Finally, with respect to judges.  For me, and I suspect for others, among the most welcome outputs of the Trump administration has been the nomination and confirmation to the federal bench of judicial conservatives.  In my view, Catholics have good "Catholic" reasons for wanting judges who at least aspire to avoid legislating or policy-making and who, instead, confine themselves to (as best they can) interpreting and applying the laws and regulations that are enacted and promulgated by others.  Carr complains that these judges -- even if they vote to uphold abortion regulations -- "vote against voting rights, immigrant rights, workers’ rights, affirmative action and environmental justice" but, as I see it, this complaint is misplaced.  Even if Carr were right (and, about some, he might be) about the best policy answers in these areas, it is not the place of judges to vote "for" these various matters as such, but instead to interpret and apply the relevant positive law, which may, or may not, have the content Carr likes.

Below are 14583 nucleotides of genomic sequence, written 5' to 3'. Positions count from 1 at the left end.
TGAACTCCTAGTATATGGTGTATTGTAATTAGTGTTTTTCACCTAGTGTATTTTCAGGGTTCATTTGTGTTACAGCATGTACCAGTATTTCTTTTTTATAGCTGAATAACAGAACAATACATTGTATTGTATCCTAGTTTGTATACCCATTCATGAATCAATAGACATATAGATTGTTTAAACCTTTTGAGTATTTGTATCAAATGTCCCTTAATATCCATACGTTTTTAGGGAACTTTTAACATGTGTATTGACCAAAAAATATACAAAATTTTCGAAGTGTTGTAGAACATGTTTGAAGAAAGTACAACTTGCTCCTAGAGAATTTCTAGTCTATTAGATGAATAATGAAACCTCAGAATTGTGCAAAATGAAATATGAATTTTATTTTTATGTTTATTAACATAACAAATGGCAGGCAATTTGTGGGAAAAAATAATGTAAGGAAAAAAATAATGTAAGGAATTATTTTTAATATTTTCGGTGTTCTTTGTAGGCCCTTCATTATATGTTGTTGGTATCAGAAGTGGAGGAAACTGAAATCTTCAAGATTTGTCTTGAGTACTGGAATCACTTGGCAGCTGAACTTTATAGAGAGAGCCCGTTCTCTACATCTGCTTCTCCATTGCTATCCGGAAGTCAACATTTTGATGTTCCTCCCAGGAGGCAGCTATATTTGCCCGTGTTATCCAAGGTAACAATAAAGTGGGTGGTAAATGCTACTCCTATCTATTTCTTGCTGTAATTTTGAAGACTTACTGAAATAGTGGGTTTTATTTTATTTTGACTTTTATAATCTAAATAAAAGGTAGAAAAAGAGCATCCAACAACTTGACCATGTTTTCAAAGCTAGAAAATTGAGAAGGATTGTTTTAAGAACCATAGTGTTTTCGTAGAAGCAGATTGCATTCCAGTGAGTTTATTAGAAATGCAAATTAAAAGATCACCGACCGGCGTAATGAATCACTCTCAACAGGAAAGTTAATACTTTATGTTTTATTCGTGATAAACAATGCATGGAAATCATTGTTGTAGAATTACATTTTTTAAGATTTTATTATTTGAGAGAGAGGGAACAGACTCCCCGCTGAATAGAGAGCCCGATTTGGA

All that said, and again:  Our public life would be better if we had more John Carrs.

September 17, 2020 in Garnett, Rick | Permalink

Tuesday, September 15, 2020

Journal of Law and Religion - Volume 35, Issue 2 - Free to read until October 15, 2020

In this new issue of the Journal of Law and Religion, the forms and limits of religion and state interaction are explored from a variety of perspectives.

September 15, 2020 | Permalink

Friday, September 11, 2020

The Buddy System for Political Dialogue